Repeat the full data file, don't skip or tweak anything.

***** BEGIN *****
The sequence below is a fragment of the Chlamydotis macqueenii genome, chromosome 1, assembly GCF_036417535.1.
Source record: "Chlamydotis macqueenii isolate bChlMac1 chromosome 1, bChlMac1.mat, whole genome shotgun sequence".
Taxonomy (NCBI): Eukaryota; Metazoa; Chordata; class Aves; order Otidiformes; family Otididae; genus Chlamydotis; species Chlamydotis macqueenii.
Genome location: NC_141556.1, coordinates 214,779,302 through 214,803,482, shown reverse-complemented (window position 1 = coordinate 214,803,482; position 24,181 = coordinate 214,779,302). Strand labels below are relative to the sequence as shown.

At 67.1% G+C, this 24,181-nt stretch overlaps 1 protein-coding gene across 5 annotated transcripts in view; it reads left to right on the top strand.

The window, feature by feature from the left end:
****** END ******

The sequence below is a fragment of the Chlamydotis macqueenii genome, chromosome 1, assembly GCF_036417535.1.
Source record: "Chlamydotis macqueenii isolate bChlMac1 chromosome 1, bChlMac1.mat, whole genome shotgun sequence".
Taxonomy (NCBI): Eukaryota; Metazoa; Chordata; class Aves; order Otidiformes; family Otididae; genus Chlamydotis; species Chlamydotis macqueenii.
Genome location: NC_141556.1, coordinates 214,779,302 through 214,803,482, shown reverse-complemented (window position 1 = coordinate 214,803,482; position 24,181 = coordinate 214,779,302). Strand labels below are relative to the sequence as shown.

At 67.1% G+C, this 24,181-nt stretch overlaps 1 protein-coding gene across 5 annotated transcripts in view; it reads left to right on the top strand.

The window, feature by feature from the left end: